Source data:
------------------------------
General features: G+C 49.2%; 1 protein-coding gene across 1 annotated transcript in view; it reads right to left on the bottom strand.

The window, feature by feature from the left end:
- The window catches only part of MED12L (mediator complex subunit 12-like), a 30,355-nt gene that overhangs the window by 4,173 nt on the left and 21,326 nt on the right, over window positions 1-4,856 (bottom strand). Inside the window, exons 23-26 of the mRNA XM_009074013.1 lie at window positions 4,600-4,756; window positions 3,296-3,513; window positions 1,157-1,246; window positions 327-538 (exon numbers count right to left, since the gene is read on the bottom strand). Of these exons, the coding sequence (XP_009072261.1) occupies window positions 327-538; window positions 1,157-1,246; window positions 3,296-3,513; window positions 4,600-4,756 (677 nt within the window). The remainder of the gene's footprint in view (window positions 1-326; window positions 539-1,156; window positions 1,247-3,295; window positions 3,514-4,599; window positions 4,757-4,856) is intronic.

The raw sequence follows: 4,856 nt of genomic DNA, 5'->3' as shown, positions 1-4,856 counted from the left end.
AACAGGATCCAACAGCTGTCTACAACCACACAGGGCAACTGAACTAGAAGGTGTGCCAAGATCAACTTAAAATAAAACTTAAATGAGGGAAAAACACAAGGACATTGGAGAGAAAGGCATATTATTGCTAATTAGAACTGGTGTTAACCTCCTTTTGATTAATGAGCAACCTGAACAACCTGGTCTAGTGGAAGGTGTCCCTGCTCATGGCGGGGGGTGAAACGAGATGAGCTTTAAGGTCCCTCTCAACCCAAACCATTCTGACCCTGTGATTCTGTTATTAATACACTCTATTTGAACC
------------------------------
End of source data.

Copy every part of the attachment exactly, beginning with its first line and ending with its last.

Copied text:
General features: G+C 49.2%; 1 protein-coding gene across 1 annotated transcript in view; it reads right to left on the bottom strand.

The window, feature by feature from the left end:
- The window catches only part of MED12L (mediator complex subunit 12-like), a 30,355-nt gene that overhangs the window by 4,173 nt on the left and 21,326 nt on the right, over window positions 1-4,856 (bottom strand). Inside the window, exons 23-26 of the mRNA XM_009074013.1 lie at window positions 4,600-4,756; window positions 3,296-3,513; window positions 1,157-1,246; window positions 327-538 (exon numbers count right to left, since the gene is read on the bottom strand). Of these exons, the coding sequence (XP_009072261.1) occupies window positions 327-538; window positions 1,157-1,246; window positions 3,296-3,513; window positions 4,600-4,756 (677 nt within the window). The remainder of the gene's footprint in view (window positions 1-326; window positions 539-1,156; window positions 1,247-3,295; window positions 3,514-4,599; window positions 4,757-4,856) is intronic.

The raw sequence follows: 4,856 nt of genomic DNA, 5'->3' as shown, positions 1-4,856 counted from the left end.
AACAGGATCCAACAGCTGTCTACAACCACACAGGGCAACTGAACTAGAAGGTGTGCCAAGATCAACTTAAAATAAAACTTAAATGAGGGAAAAACACAAGGACATTGGAGAGAAAGGCATATTATTGCTAATTAGAACTGGTGTTAACCTCCTTTTGATTAATGAGCAACCTGAACAACCTGGTCTAGTGGAAGGTGTCCCTGCTCATGGCGGGGGGTGAAACGAGATGAGCTTTAAGGTCCCTCTCAACCCAAACCATTCTGACCCTGTGATTCTGTTATTAATACACTCTATTTGAACC